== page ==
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International trade, development traps, and the core-periphery structure of income inequality

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  • Hartmann, Dominik
  • Bezerra, Mayra
  • Lodolo, Beatrice
  • Pinheiro, Flávio L.

Abstract

Research on economic complexity has shown that a country's type of exports conditions its future path of economic diversification and economic growth. Yet little emphasis has been put on the inequality associated with the types of products traded between countries and different regions of the world. Here we analyze the income inequality associated with the imports and exports of 116 countries in the period from 1970 to 2010. Our analysis shows that methods from network science and visual complexity research can help to reevaluate old theories in economics, such as coreperiphery structures in international trade or structural development traps. Our results illustrate that the core-periphery structure of global trade affects not only the income inequality between countries, but also the income inequality within countries. Moreover, they reveal the structural constraints that developing and emerging economies face in promoting inclusive growth and benchmark their productive transformations with cases of successful catching up and developed economies. The results show that countries, such as South Korea or Germany, have benefited from outsourcing high inequality products. In contrast, some middle-income countries, such as Brazil or South Africa, face structural development constraints consisting of a large average distance of their export products to low inequality products and a "gravitational force" towards high inequality products. Finally, developing economies, such as Nicaragua or Sri Lanka face a double development trap for inclusive growth, as their economies depend on both a large share of high inequality exports and imports.

Suggested Citation

  • Hartmann, Dominik & Bezerra, Mayra & Lodolo, Beatrice & Pinheiro, Flávio L., 2019. "International trade, development traps, and the core-periphery structure of income inequality," Hohenheim Discussion Papers in Business, Economics and Social Sciences 01-2019, University of Hohenheim, Faculty of Business, Economics and Social Sciences.
  • Handle: RePEc:zbw:hohdps:012019
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    2. Hartmann, Dominik & Zagato, Ligia & Gala, Paulo & Pinheiro, Flavio L., 2021. "Why did some countries catch-up, while others got stuck in the middle? Stages of productive sophistication and smart industrial policies," Structural Change and Economic Dynamics, Elsevier, vol. 58(C), pages 1-13.
    3. Margarida Bandeira Morais & Julia Swart & Jacob Arie Jordaan, 2021. "Economic Complexity and Inequality: Does Regional Productive Structure Affect Income Inequality in Brazilian States?," Sustainability, MDPI, vol. 13(2), pages 1-23, January.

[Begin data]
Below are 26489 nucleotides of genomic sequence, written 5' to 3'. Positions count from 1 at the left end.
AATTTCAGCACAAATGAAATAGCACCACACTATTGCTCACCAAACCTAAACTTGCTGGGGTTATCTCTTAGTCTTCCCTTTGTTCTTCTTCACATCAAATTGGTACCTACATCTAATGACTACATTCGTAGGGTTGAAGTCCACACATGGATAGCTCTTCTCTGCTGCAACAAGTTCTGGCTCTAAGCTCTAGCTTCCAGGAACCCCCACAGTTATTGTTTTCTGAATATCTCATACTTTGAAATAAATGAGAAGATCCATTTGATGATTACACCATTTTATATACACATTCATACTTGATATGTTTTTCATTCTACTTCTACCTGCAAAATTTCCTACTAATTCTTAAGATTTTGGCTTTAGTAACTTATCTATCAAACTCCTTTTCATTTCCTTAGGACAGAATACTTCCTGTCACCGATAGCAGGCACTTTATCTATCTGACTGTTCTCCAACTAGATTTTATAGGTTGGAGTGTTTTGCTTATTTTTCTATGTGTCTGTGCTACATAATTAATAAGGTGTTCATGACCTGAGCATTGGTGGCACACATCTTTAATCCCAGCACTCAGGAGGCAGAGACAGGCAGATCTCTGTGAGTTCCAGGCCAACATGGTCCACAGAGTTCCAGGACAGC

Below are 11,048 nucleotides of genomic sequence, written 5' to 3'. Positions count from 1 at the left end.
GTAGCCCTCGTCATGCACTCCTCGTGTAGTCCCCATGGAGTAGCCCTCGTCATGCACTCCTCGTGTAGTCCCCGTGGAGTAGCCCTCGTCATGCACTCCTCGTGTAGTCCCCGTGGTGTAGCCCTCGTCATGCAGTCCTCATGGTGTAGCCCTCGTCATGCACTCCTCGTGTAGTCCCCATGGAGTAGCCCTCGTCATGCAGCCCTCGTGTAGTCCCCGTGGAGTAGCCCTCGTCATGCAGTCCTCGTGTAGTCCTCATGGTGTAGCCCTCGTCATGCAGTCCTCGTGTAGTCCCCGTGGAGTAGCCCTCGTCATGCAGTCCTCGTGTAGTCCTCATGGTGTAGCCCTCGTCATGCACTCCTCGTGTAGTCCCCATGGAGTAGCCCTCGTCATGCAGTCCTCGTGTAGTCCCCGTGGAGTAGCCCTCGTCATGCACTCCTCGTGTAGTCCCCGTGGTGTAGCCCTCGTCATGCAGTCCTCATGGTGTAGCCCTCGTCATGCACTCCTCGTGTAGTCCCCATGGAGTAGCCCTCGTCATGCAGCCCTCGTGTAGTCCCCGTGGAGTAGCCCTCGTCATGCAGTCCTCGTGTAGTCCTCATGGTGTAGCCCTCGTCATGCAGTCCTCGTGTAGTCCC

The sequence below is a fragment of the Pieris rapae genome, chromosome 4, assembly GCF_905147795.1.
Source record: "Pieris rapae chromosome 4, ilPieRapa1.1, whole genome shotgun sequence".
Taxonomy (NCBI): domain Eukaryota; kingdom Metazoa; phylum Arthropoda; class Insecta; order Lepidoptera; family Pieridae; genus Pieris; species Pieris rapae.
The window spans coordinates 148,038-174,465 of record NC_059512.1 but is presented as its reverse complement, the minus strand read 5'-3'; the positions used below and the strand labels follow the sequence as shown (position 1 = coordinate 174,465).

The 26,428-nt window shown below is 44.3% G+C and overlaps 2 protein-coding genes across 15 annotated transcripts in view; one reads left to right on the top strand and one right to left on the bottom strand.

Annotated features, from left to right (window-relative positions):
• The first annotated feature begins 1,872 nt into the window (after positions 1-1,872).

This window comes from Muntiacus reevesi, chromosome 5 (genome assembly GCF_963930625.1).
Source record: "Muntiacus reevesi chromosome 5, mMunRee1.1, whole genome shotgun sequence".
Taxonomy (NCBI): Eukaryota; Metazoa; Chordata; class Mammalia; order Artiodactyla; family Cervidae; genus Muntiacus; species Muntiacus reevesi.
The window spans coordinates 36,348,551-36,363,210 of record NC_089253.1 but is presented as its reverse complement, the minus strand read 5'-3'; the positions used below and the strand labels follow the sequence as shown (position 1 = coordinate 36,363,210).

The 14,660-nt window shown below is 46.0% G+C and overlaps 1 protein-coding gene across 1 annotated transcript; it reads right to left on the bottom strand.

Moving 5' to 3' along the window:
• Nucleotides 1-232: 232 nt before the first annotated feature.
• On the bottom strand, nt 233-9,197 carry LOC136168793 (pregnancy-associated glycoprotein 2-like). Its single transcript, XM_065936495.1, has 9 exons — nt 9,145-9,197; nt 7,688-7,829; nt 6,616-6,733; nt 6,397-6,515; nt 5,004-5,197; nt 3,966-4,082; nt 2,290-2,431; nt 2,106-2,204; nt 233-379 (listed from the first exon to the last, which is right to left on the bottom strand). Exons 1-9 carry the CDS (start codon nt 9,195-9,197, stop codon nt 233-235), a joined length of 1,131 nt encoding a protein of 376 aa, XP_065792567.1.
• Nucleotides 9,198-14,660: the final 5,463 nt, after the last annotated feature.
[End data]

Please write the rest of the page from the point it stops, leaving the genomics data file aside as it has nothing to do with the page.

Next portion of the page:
4. Dominik Hartmann & Diogo Ferraz & Mayra Bezerra & Andreas Pyka & Flavio L. Pinheiro, 2021. "Comparing cars with apples? Identifying the appropriate benchmark countries for relative ecological pollution rankings and international learning," Papers 2107.14365, arXiv.org.
    5. Hartmann, Dominik & Jara-Figueroa, Cristian & Kaltenberg, Mary & Gala, Paulo, 2019. "Mapping stratification: The industry-occupation space reveals the network structure of inequality," Hohenheim Discussion Papers in Business, Economics and Social Sciences 06-2019, University of Hohenheim, Faculty of Business, Economics and Social Sciences.
    6. Elena Paglialunga & Andrea Coveri & Antonello Zanfei, 2020. "Climate change and inequality in a global context. Exploring climate induced disparities and the reaction of economic systems," Working Papers 2003, University of Urbino Carlo Bo, Department of Economics, Society & Politics - Scientific Committee - L. Stefanini & G. Travaglini, revised 2020.
    7. Diogo Ferraz & Fernanda P. S. Falguera & Enzo B. Mariano & Dominik Hartmann, 2021. "Linking Economic Complexity, Diversification, and Industrial Policy with Sustainable Development: A Structured Literature Review," Sustainability, MDPI, vol. 13(3), pages 1-29, January.
    8. Olivera Kostoska & Sonja Mitikj & Petar Jovanovski & Ljupco Kocarev, 2020. "Core-periphery structure in sectoral international trade networks: A new approach to an old theory," PLOS ONE, Public Library of Science, vol. 15(4), pages 1-24, April.
    9. Marwil J. Dávila-Fernández & Serena Sordi, 2019. "From open economies to attitudes towards change. Growth and institutions in Latin America and Asia," Department of Economics University of Siena 809, Department of Economics, University of Siena.
    10. Dávila-Fernández, Marwil J. & Sordi, Serena, 2020. "Structural change in a growing open economy: Attitudes and institutions in Latin America and Asia," Economic Modelling, Elsevier, vol. 91(C), pages 358-385.
    11. Wouter G. Bam & Karolien Bruyne & Mare Laing, 2021. "The IO–PS in the context of GVC-related policymaking: The case of the South African automotive industry," Journal of International Business Policy, Palgrave Macmillan, vol. 4(3), pages 410-432, September.
    12. JosŽ Luis Oreiro & Luciano Luiz Manarin & Paulo Gala, 2020. "Deindustrialization, economic complexity and exchange rate overvaluation: the case of Brazil (1998-2017)," PSL Quarterly Review, Economia civile, vol. 73(295), pages 313-341.

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    trade; inequality; economic complexity; development trap;
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